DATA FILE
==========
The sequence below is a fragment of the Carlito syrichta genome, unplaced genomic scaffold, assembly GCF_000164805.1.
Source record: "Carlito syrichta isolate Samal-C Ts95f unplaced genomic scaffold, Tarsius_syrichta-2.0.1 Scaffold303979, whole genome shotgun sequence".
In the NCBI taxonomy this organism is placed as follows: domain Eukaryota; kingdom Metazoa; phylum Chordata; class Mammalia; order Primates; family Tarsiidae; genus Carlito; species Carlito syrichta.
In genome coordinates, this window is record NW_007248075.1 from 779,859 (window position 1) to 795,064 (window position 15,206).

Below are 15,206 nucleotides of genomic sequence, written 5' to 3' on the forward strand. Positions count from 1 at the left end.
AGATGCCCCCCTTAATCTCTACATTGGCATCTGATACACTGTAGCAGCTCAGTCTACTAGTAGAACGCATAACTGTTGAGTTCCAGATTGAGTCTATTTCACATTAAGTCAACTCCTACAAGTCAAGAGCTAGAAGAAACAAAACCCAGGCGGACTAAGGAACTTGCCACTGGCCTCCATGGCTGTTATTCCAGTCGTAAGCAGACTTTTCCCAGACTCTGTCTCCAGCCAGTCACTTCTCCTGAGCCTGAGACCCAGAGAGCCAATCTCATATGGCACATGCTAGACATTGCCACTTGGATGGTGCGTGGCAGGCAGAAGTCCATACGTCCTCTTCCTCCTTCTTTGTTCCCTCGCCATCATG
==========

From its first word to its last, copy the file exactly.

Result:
The sequence below is a fragment of the Carlito syrichta genome, unplaced genomic scaffold, assembly GCF_000164805.1.
Source record: "Carlito syrichta isolate Samal-C Ts95f unplaced genomic scaffold, Tarsius_syrichta-2.0.1 Scaffold303979, whole genome shotgun sequence".
In the NCBI taxonomy this organism is placed as follows: domain Eukaryota; kingdom Metazoa; phylum Chordata; class Mammalia; order Primates; family Tarsiidae; genus Carlito; species Carlito syrichta.
In genome coordinates, this window is record NW_007248075.1 from 779,859 (window position 1) to 795,064 (window position 15,206).

Below are 15,206 nucleotides of genomic sequence, written 5' to 3' on the forward strand. Positions count from 1 at the left end.
AGATGCCCCCCTTAATCTCTACATTGGCATCTGATACACTGTAGCAGCTCAGTCTACTAGTAGAACGCATAACTGTTGAGTTCCAGATTGAGTCTATTTCACATTAAGTCAACTCCTACAAGTCAAGAGCTAGAAGAAACAAAACCCAGGCGGACTAAGGAACTTGCCACTGGCCTCCATGGCTGTTATTCCAGTCGTAAGCAGACTTTTCCCAGACTCTGTCTCCAGCCAGTCACTTCTCCTGAGCCTGAGACCCAGAGAGCCAATCTCATATGGCACATGCTAGACATTGCCACTTGGATGGTGCGTGGCAGGCAGAAGTCCATACGTCCTCTTCCTCCTTCTTTGTTCCCTCGCCATCATG